The sergeant, who can’t be named for legal reasons, was accused by two senior constables of the indecent act in the Road Policing Unit five years ago during a discussion about ‘size’.
While the sergeant denied the allegations, he was demoted, moved to a different office, had his pay significantly reduced as the Crime and Corruption Commission tried to have him sacked.
But a recent investigation by the Queensland Civil and Administrative Tribunal (QCAT) found the accounts of his accusers should not have been substantiated because of their own histories of serious misconduct.
The QCAT inquiry found one of the senior constables had previously received benefits from a criminal and provided misleading information to the District Court in respect of a criminal proceeding while the other had been found to have driven an unmarked police car on duty while drunk.
It found there were also “fundamental inconsistencies” with their evidence and the pair had admitted to getting together to discuss “who saw what” prior to writing their statements.
It also said they were likely “motivated by retaliation for complaints made against each of them” and as a “culmination of feelings of resentment they have towards [the sergeant] and his management style in general”.
Queensland Police Union general secretary Mick Barnes said there should be a thorough investigation into why an Acting Deputy Commissioner believed the two senior constables over their sergeant before demoting him.
“It needs to go to an external body, whether or not it’s the Crime and Corruption Commission or somebody completely independent, the Queensland Police Service in this matter… are losing their objectivity,” he said.
In January, the QPS declined to re-examine the case in the wake of the findings, after calls from the union, on the basis it would be “an unjustifiable use of resources” to review the handling of the matter.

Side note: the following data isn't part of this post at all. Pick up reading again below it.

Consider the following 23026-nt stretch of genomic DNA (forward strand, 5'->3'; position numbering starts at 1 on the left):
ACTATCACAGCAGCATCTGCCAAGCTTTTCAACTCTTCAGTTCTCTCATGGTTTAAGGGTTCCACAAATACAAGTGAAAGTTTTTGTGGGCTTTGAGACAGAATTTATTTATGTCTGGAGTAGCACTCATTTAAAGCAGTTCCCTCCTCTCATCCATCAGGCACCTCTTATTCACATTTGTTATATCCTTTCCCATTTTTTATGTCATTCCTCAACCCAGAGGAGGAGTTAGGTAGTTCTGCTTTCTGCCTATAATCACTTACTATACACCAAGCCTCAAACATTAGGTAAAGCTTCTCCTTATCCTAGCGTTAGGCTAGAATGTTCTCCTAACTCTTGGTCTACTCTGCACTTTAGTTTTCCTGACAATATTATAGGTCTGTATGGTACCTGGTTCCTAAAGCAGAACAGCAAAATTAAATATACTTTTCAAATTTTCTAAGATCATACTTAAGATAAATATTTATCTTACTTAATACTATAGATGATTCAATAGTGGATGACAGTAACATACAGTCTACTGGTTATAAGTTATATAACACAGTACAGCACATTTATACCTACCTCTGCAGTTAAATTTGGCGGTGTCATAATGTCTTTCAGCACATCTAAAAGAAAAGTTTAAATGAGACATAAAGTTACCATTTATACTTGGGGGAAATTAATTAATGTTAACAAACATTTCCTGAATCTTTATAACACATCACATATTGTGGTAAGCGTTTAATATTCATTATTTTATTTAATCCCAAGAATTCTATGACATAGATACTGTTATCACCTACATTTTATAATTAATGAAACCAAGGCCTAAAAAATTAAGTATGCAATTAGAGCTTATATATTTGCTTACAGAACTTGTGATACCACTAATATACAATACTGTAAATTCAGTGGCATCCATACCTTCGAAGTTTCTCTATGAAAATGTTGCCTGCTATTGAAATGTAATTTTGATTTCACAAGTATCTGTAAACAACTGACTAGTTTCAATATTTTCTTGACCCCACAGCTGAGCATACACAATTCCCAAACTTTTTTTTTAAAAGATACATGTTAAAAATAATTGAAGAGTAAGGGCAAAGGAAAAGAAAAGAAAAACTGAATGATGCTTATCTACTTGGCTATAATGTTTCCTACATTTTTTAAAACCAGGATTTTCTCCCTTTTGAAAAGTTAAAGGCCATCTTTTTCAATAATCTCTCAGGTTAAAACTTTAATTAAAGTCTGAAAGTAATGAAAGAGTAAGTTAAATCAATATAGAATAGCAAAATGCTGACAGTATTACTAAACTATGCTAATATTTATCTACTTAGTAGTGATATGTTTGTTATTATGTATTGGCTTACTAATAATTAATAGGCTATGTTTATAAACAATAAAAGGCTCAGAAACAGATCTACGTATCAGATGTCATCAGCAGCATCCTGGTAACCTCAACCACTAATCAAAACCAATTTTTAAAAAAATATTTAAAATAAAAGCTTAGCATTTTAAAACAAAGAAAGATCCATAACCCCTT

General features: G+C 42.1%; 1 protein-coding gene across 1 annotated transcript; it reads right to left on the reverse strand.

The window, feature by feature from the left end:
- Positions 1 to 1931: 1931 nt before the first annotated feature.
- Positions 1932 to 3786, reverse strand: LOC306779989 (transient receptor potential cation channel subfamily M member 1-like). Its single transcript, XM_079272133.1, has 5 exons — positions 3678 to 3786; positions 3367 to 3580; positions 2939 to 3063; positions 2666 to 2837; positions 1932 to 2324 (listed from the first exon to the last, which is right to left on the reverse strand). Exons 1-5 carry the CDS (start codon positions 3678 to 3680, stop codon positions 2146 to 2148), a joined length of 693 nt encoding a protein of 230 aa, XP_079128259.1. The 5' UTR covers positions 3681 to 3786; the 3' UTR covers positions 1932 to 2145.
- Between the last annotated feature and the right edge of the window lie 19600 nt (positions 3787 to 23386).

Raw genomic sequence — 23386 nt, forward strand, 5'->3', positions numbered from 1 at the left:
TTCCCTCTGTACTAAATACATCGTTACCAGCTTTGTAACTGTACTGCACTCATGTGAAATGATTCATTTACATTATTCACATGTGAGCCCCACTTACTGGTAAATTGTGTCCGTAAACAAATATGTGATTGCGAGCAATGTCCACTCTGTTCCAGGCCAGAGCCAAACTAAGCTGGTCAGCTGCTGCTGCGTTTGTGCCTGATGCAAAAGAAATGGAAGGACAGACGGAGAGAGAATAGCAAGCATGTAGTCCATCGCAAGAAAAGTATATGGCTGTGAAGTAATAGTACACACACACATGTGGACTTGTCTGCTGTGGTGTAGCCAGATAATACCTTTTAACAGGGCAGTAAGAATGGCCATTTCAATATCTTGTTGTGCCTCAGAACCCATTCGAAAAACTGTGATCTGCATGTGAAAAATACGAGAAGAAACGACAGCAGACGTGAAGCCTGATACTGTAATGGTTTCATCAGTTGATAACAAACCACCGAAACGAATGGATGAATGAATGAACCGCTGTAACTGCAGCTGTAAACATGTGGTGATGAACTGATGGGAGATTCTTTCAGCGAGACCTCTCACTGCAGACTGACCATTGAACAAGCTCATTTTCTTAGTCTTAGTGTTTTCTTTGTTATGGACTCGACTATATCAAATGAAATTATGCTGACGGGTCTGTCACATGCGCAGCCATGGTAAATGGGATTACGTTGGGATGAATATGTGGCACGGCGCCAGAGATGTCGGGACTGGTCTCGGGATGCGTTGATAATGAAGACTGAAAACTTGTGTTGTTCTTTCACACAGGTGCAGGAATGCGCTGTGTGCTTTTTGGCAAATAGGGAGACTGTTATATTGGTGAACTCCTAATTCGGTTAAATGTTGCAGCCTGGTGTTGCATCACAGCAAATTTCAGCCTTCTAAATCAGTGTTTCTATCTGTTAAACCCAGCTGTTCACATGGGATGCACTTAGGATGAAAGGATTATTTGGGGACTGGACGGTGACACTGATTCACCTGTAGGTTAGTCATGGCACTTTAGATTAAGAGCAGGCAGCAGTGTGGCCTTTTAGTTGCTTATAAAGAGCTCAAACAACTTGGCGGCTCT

But a QPS spokeswoman said Ethical Standards Command is now “overviewing” the matter, after 9News lodged a media enquiry late last week.
“Ethical Standards Command is currently overviewing this matter and as such it would be inappropriate to provide any further comment at this time.”
A spokesman for the Office of Police Minister Mark Ryan said there were “well-established reporting processes” in place for anyone with a complaint of that nature.
“Like all Queenslanders, the Minister expects the highest standards to be maintained at all times by all members of the Queensland Police Service,” he said.
“Queensland’s police disciplinary framework is robust and consists of numerous checks and balances including oversight by the Crime and Corruption Commission and appeals to QCAT.
“The overwhelming majority of members of the QPS are diligent, ethical and honest in their dealings with each other and the community.
“Anyone, including the Queensland Police Union, with legitimate allegations against any member of the Queensland Police Service, has access to well-established reporting processes.”